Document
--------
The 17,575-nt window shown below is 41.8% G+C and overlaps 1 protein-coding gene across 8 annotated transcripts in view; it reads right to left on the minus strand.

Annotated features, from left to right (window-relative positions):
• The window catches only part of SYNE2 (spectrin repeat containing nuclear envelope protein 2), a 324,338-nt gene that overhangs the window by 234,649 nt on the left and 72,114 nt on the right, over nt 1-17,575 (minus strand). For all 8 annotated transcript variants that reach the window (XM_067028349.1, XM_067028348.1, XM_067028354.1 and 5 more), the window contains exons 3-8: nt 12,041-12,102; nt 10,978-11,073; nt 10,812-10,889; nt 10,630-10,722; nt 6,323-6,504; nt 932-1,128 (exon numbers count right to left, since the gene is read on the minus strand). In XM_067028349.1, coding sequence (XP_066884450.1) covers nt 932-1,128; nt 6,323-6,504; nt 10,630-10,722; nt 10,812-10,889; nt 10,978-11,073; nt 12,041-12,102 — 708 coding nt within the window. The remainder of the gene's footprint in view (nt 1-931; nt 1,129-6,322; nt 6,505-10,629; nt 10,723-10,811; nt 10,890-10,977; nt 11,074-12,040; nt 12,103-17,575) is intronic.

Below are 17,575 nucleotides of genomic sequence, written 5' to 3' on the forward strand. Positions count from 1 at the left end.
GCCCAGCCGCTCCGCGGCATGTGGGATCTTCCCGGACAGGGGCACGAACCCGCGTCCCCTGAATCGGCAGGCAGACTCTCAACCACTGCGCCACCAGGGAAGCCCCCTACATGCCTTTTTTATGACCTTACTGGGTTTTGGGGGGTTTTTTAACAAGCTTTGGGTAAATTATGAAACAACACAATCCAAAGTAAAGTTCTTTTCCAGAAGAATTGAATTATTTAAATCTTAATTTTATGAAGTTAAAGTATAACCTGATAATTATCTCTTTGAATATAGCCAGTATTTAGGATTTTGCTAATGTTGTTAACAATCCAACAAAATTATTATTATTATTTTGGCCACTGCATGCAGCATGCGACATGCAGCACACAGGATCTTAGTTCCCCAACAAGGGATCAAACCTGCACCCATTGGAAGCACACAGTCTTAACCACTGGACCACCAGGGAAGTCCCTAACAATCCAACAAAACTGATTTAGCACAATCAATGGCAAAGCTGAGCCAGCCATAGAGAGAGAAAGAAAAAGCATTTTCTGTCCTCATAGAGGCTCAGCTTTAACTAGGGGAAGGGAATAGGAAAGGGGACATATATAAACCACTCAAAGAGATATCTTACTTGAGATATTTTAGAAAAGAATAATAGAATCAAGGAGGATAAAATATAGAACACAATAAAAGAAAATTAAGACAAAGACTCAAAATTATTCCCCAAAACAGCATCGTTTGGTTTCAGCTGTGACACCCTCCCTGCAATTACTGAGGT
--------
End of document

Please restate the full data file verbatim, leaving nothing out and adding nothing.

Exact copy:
The 17,575-nt window shown below is 41.8% G+C and overlaps 1 protein-coding gene across 8 annotated transcripts in view; it reads right to left on the minus strand.

Annotated features, from left to right (window-relative positions):
• The window catches only part of SYNE2 (spectrin repeat containing nuclear envelope protein 2), a 324,338-nt gene that overhangs the window by 234,649 nt on the left and 72,114 nt on the right, over nt 1-17,575 (minus strand). For all 8 annotated transcript variants that reach the window (XM_067028349.1, XM_067028348.1, XM_067028354.1 and 5 more), the window contains exons 3-8: nt 12,041-12,102; nt 10,978-11,073; nt 10,812-10,889; nt 10,630-10,722; nt 6,323-6,504; nt 932-1,128 (exon numbers count right to left, since the gene is read on the minus strand). In XM_067028349.1, coding sequence (XP_066884450.1) covers nt 932-1,128; nt 6,323-6,504; nt 10,630-10,722; nt 10,812-10,889; nt 10,978-11,073; nt 12,041-12,102 — 708 coding nt within the window. The remainder of the gene's footprint in view (nt 1-931; nt 1,129-6,322; nt 6,505-10,629; nt 10,723-10,811; nt 10,890-10,977; nt 11,074-12,040; nt 12,103-17,575) is intronic.

Below are 17,575 nucleotides of genomic sequence, written 5' to 3' on the forward strand. Positions count from 1 at the left end.
GCCCAGCCGCTCCGCGGCATGTGGGATCTTCCCGGACAGGGGCACGAACCCGCGTCCCCTGAATCGGCAGGCAGACTCTCAACCACTGCGCCACCAGGGAAGCCCCCTACATGCCTTTTTTATGACCTTACTGGGTTTTGGGGGGTTTTTTAACAAGCTTTGGGTAAATTATGAAACAACACAATCCAAAGTAAAGTTCTTTTCCAGAAGAATTGAATTATTTAAATCTTAATTTTATGAAGTTAAAGTATAACCTGATAATTATCTCTTTGAATATAGCCAGTATTTAGGATTTTGCTAATGTTGTTAACAATCCAACAAAATTATTATTATTATTTTGGCCACTGCATGCAGCATGCGACATGCAGCACACAGGATCTTAGTTCCCCAACAAGGGATCAAACCTGCACCCATTGGAAGCACACAGTCTTAACCACTGGACCACCAGGGAAGTCCCTAACAATCCAACAAAACTGATTTAGCACAATCAATGGCAAAGCTGAGCCAGCCATAGAGAGAGAAAGAAAAAGCATTTTCTGTCCTCATAGAGGCTCAGCTTTAACTAGGGGAAGGGAATAGGAAAGGGGACATATATAAACCACTCAAAGAGATATCTTACTTGAGATATTTTAGAAAAGAATAATAGAATCAAGGAGGATAAAATATAGAACACAATAAAAGAAAATTAAGACAAAGACTCAAAATTATTCCCCAAAACAGCATCGTTTGGTTTCAGCTGTGACACCCTCCCTGCAATTACTGAGGT